To be honest, I’m not going to bother investigating my spinal issues.  If the problem requires surgery I can’t have that as it’s considered too risky because of my MCAD.  If it requires physio I can never do the exercises because it makes my M.E. so much worse, and if it requires drugs I can’t take them as I’m so drug allergic.  I really can’t see the point in putting myself through the stressful diagnostic process when in all probability I won’t be able to cure whatever the issue turns out to be, if indeed anyone can tell me what the issue is!  But, OMG, living with back (and leg, and arm) pain is shit and at 3am this morning I was proper tearful – 39 years of pain is enough for anyone, especially when you can’t take drugs to give yourself a break.

Thank God for my TENS machine, and warm baths, without which I’d be suicidal.  And, yes, before anyone mentions it I’ve had osteopathy, chiropracty, acupuncture, reflexology and every other therapy you can think of – every single one of which gave me a mast cell reaction (the chiropracty made me so ill I had to be blue lighted to hospital in an ambulance in the middle of the night then had to live with my parents for 9 months while my body recovered from the anaphylaxis).  I’d rather live with the pain than risk that again.

I usually try to end my blog posts on a positive, or at least with some humour, but today I’m just too sodding fed up.  I’m on day 3 of awful endo-induced period pains, feel nauseous, am in pain from my ankles to my neck, my right arm is numb and tingling, after only 2½ hours sleep I’m exhausted and to top all that off I didn’t win the €69million Euro jackpot last night when I was convinced my numbers were going to be up 😉   I’m hoping tomorrow will be a better day.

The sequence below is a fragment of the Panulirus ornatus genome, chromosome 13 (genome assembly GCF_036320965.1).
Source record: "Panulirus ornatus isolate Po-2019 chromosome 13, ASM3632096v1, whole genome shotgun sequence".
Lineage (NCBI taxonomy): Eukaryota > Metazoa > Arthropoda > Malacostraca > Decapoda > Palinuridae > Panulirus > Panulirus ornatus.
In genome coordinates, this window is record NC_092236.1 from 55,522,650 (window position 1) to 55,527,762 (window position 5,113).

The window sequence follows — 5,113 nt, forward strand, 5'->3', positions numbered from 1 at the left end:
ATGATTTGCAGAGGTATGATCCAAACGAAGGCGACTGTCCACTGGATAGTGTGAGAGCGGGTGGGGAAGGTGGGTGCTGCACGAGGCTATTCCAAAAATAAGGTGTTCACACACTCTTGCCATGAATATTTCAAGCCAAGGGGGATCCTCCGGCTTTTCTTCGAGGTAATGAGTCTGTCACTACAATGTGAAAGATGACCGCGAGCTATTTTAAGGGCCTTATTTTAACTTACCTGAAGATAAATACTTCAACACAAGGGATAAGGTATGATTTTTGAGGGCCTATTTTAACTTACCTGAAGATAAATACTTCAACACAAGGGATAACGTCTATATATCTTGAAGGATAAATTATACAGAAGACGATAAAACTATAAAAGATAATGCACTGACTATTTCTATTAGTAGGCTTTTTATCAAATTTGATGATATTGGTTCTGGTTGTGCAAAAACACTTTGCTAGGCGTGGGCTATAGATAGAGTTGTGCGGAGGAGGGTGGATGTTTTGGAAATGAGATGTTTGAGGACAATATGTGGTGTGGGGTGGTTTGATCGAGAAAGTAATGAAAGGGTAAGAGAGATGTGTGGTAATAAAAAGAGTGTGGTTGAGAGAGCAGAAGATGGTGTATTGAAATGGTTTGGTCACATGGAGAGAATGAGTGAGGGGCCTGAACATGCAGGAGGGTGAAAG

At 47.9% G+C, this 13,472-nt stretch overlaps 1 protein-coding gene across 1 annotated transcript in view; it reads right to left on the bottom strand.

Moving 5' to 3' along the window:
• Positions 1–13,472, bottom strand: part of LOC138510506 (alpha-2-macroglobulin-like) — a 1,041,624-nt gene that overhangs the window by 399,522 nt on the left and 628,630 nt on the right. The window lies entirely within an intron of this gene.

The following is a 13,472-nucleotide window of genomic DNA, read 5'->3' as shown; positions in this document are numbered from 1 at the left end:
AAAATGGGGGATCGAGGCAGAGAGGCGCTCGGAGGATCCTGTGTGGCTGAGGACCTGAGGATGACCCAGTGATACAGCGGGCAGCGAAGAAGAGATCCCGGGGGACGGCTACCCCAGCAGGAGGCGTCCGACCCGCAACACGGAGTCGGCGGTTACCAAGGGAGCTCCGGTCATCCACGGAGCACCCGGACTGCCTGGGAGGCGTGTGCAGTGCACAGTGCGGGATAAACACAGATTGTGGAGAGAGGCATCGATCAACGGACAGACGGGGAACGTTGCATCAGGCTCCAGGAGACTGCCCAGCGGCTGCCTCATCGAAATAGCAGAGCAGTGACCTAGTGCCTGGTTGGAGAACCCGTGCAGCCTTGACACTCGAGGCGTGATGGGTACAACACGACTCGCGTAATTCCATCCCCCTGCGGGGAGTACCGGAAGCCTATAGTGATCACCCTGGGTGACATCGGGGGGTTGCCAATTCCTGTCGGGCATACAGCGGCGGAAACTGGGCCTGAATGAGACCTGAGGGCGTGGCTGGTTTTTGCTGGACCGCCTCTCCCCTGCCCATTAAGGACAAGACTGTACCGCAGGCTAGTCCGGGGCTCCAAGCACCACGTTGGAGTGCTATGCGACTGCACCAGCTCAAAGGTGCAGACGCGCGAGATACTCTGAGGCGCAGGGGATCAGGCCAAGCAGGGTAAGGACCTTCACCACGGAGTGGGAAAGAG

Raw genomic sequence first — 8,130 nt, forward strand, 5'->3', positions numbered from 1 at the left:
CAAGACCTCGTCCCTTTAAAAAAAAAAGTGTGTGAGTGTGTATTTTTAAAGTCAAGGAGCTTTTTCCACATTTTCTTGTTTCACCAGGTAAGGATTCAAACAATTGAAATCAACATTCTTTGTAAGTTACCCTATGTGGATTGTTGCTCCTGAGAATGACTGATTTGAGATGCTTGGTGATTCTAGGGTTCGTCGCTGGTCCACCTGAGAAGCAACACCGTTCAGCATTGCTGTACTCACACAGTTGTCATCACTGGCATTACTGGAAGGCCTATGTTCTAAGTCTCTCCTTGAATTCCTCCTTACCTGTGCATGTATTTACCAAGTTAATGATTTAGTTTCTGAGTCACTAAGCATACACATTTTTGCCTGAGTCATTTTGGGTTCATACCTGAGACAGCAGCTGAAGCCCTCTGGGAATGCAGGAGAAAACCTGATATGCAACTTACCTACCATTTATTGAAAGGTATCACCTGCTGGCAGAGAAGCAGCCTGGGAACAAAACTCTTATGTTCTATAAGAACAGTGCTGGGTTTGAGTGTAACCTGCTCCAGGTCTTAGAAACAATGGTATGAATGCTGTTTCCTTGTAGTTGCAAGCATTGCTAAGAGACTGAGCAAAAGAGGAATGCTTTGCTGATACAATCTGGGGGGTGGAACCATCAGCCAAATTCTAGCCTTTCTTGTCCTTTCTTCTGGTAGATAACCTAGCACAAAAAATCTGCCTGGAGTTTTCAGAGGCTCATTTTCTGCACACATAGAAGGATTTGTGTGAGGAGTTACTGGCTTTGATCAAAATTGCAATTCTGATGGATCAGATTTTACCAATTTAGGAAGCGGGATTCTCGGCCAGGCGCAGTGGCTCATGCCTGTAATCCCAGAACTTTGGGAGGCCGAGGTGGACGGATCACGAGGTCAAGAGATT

Expect the unexpected

Life with Ehlers-Danlos Syndrome is a daily game of Russian Roulette and you never know the day a bullet will be fired from the gun which is your body.

I’ve been chugging along for months with no major hEDS-related issues.  My ankles are stiff first thing in a morning and I walk to the bathroom like a constipated duck, my elbows give me gyp, my feet (and consequently knees and hips) are still playing me up but it’s nothing that hasn’t been there for some years now and is just my ‘normal’.

Yesterday I had a lovely afternoon out to celebrate my best friend’s birthday (more on that in my Weekly Roundup post at the weekend).  I felt totally fine (for me at any rate) and went to bed early because this evening I’m going out and I wanted to be well rested.  It’s my Camera Club’s annual awards ceremony and it is the only day of the entire year I go out for dinner.  I’ve even treated myself to a new outfit more, it has to be said, because I’ve recently gained 7lbs and my existing clothes no longer fasten on me than because I fancied a change, and I’ve even done my once yearly finger nail paint specially for the occasion.  I was hugely looking forward to my one and only night out.